Sensory processing alterations, which can affect one or more sensory modalities (Tavassoli et al, 2014b), are reported in around 90% of autistic adults (Crane et al, 2009). Autistic individuals can show improved performance in visual search tasks (Plaisted et al., 1998; Joseph et al., 2009) and visual and auditory target detection (Mottron et al., 2000), compared to neurotypicals. However, sensory processing dysfunction (e.g. hypo- or hyper-sensitivities) can inhibit participation in activities such as learning and social interaction, which in turn impose lifelong challenges (Suarez, 2012). Due to the heterogeneous nature of perceptual function in autism, current diagnostic measures, such as the Autism Diagnostic Observation Schedule (ADOS), have significant limitations in characterizing the nature of perceptual experiences in people with a diagnosis of Autism Spectrum Disorder (ASD), and can only be applied for specific degrees of severity and age along the autism spectrum (Haker et al, 2016). Thus, better characterization of the mechanisms that give rise to autistic perception should help in understanding perceptual subtypes and could pave the way for personalized interventions.
“Bayesian brain” accounts for autism have offered explanations for perceptual differences in autism (Brock, 2012; Haker et al, 2016; Lawson et al, 2014; Pellicano & Burr, 2012; Van de Cruys et al, 2014). Simply stated, a Bayesian approach to sensory learning posits that during learning individuals form models, encoded as priors, by detecting patterns in the environment (Figure 1A). New incoming information (i.e., likelihood) is then matched against these priors. The internal model (prior) about the sensory environment is updated with new sensory information until model updating is no longer necessary in a stable environment (Penny, 2012). This framework has proven useful in explaining typical sensory learning and decision-making under uncertainty. According to Bayes theorem, posteriors (or perceptual decisions) will combine both prior and likelihood information but give more weight to whichever source has a higher precision (i.e., the lower variance). In autism, however, it is theorised that this process may be altered due to an imbalance of precision ascribed to sensory observations relative to prior beliefs (Lawson et al, 2014); (Note we use precision here in its statistical sense, which is the inverse of variance). From a Bayesian perspective, this likelihood over-reliance can be formalised mathematically as a shift in the posterior toward the sensory observation (likelihood) and away from the prior (belief). This shift can be attributed to different underlying causes. The “hypo-priors model” ((Pellicano & Burr, 2012); Figure 1B) suggests that the shift is caused by noisier or less precise (high variance) priors, equivalent to a weak model (or belief) of the environment. The “precise likelihood model” ((Brock, 2012); Figure 1C) argues instead that priors are intact, but there is an increase in the precision associated with sampling new information, such that sensory representations are more narrowly tuned. The conundrum is that given the relative difference in the precision of priors and likelihoods under the hypo-priors and precise likelihood models, the two accounts effectively give rise to the same posterior means.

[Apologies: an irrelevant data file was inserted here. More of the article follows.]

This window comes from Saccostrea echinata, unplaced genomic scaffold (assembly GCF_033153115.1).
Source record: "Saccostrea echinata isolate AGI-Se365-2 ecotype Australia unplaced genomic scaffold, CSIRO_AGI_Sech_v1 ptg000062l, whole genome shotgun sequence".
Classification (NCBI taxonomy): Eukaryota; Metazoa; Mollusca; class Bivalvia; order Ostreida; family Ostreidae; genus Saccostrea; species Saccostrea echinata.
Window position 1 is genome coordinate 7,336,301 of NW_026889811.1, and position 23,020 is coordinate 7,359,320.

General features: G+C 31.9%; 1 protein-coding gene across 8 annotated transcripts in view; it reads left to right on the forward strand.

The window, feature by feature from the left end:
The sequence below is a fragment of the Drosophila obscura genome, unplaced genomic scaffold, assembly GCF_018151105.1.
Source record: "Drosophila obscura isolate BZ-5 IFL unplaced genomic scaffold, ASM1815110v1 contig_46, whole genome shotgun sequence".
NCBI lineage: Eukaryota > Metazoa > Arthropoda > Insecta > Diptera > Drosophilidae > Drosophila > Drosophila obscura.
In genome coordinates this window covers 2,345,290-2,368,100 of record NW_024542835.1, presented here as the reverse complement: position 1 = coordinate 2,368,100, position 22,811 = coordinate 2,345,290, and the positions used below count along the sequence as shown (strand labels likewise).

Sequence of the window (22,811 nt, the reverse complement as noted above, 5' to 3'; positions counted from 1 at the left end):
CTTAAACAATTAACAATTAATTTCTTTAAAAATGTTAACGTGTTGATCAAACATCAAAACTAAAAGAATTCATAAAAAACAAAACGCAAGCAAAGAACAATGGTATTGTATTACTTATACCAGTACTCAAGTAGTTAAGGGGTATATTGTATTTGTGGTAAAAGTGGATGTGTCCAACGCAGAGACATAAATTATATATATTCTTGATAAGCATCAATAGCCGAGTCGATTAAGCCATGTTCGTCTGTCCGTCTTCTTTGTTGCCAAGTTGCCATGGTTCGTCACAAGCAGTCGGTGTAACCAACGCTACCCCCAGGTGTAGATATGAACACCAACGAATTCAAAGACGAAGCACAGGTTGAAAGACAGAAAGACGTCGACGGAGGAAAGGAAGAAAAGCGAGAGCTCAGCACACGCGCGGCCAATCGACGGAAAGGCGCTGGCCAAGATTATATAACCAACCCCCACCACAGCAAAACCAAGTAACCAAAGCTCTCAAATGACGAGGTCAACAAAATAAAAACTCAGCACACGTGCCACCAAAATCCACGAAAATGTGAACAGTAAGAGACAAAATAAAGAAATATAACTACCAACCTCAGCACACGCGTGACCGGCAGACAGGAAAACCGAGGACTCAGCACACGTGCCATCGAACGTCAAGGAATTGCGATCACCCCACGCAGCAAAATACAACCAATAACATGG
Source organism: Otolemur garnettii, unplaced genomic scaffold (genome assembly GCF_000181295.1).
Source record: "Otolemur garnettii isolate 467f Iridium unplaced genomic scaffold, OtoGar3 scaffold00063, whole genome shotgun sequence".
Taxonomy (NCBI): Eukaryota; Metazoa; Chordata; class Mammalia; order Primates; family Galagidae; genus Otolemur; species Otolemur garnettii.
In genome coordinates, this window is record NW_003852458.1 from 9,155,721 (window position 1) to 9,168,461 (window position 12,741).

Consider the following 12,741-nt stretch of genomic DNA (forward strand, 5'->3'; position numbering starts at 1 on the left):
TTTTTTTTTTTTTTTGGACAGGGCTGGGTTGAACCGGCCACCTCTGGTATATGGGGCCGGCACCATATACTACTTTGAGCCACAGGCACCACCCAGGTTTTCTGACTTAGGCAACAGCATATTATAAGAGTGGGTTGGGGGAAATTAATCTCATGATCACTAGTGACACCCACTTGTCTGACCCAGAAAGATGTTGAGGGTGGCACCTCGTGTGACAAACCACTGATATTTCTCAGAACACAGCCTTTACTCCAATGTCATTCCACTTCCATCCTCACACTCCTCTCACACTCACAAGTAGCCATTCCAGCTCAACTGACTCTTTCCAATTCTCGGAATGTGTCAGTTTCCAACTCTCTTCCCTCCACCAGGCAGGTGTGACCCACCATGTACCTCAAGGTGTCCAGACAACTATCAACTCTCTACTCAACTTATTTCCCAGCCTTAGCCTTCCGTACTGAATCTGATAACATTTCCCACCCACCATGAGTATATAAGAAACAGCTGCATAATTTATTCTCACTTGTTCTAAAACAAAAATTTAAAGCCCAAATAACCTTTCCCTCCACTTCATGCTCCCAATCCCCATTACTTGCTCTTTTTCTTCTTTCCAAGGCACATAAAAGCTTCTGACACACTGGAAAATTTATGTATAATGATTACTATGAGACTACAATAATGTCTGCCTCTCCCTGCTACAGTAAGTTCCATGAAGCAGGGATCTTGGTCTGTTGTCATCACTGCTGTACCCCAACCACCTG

Amongst the criticisms of these Bayesian theories, it has been argued that while they can explain hypersensitivities and sensory overload, they do not account for hyposensitivity or other perceptual disruptions in autism such as weak global coherence (Teufel et al, 2013; Van de Cruys et al, 2014). Some studies investigating aberrant precision models in autism have found that children and adults on the autism spectrum are able to learn priors (Croydon et al, 2017; Pell et al, 2016), while other studies have shown that this process is altered (Skewes et al, 2015). Evidence for the precise likelihood model (Figure 1C) has been supported by a study showing that increasing autistic traits correlated with increasing precision in likelihood in a neurotypical sample (Karvelis et al., 2018), but not in prior representations. In contrast, another study which employed a signal detection approach provided evidence in support of the (weak) hypo-priors model (Skewes et al, 2015), again in a sample of neurotypical individuals. Further a study investigating central tendency in autistic children demonstrated poorer performance in autistic children than matched controls (Karaminis et al, 2016) indicating evidence for a hypo-priors model.